At least 500 people were killed by the Dominican police in 2008, according to a complaint filed with the Interamerican Human Rights Court (CIDH) of the Organization of American States (OAS) by a Dominican group, the Human Rights Commisison (CNDH). The group's president, Dr. Manuel Maria Mercedes, estimates that 75% of the victims were executed. (Soitu (Spain) 1/15/09 from EFE; Primicias (Dominican Republic) 1/17/09) On Jan. 17 journalists and community leaders in the northern city of Santiago de los Caballeros called on President Leonel Fernández to order the police to explain the deaths of some 40 people killed by police and criminals in the city. Some groups in Santiago have brought court cases against the national police chief, Maj. Gen. Rafael Guillermo Guzmán Fermín, for the large number of crimes committed since he has been in command. (El Nuevo Diario (Dominican Republic) 1/17/09)

Three of the victims of the Dec. 30 Mirador Sur incident were members of a leading union, the New Option National Transport Federation (FENATRANO). On Jan. 2 the union's secretary general, Juan Hubieres, charged that the National Police had a "criminal plan" to "exterminate" FENATRANO members; the next day Maj. Gen. Guzmán Fermín denied that there was a plot against either the union or Hubieres. (Latin American Herald Tribune 1/4/09; Listin Diario (San Domingo) 1/3/09; El Diario-La Prensa (New York) 1/3/09 from correspondent; 7 Días 1/4/09) In December more than 40 FENATRANO members staged a hunger strike to demand that the Office for Reordering Transport (Opret) not eliminate routes feeding the Metro system; on Dec. 15 the agency agreed to the union's demands. (Diario a Diario (Dominican Republic) 12/16/08)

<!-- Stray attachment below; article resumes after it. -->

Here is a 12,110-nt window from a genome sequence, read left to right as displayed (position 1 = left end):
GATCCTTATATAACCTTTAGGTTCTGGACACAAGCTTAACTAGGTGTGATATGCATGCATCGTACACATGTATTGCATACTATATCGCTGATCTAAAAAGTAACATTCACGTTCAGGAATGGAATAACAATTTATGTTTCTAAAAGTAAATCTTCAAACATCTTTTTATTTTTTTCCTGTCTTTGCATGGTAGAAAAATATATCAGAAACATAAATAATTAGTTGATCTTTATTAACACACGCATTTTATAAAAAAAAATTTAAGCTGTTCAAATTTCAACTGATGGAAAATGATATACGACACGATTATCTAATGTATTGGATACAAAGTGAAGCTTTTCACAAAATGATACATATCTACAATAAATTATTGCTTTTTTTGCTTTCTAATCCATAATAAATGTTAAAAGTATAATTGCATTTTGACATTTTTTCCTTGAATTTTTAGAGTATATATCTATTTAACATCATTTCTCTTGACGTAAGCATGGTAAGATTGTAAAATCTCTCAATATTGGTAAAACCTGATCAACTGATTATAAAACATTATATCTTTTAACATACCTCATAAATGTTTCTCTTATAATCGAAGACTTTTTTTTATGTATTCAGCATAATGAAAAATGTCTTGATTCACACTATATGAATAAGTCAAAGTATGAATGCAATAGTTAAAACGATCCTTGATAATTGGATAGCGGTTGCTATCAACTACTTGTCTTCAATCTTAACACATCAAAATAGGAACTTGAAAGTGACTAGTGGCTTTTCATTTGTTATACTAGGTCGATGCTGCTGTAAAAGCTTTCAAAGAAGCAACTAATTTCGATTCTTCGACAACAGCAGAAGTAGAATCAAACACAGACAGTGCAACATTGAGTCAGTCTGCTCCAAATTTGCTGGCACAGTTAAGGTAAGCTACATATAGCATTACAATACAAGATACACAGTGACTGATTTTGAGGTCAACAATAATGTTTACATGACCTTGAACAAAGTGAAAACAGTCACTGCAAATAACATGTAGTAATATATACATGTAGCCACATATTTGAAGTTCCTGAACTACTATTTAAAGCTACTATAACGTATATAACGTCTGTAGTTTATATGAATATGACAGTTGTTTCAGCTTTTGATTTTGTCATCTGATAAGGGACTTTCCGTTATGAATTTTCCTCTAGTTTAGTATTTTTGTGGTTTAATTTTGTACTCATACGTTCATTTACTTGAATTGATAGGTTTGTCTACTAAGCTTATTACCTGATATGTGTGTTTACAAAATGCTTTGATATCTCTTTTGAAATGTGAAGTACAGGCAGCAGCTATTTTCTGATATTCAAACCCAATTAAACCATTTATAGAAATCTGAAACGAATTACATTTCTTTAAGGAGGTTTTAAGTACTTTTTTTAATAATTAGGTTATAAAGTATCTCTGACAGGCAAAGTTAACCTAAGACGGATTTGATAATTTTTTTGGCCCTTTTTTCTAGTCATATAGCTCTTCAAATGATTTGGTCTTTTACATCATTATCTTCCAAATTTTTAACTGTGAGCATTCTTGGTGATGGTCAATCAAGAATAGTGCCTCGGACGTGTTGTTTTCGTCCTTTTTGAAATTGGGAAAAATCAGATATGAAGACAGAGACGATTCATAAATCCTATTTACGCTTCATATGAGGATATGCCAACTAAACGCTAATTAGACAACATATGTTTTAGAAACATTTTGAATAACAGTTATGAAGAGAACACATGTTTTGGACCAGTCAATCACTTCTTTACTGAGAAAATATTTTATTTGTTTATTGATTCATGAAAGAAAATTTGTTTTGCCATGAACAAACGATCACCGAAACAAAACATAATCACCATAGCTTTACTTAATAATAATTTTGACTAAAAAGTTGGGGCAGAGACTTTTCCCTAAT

*4. Cuba: Embargo to Remain for Now
The administration of Barack Obama, who is to be sworn in as US president on Jan. 20, will eliminate some current US sanctions against Cuba but "it is not time to lift" the 47-year-old US economic embargo, Sen. Hillary Clinton (D-NY) told the Senate Foreign Relations Committee in Washington, DC on Jan. 13. Her appearance before the committee was part of a process that is expected to win her a quick confirmation as the new administration's secretary of state. Clinton answered a number of questions orally and in writing about US relations with Latin America. The Obama administration "will return to a policy of vigorous involvement" in the region, she said.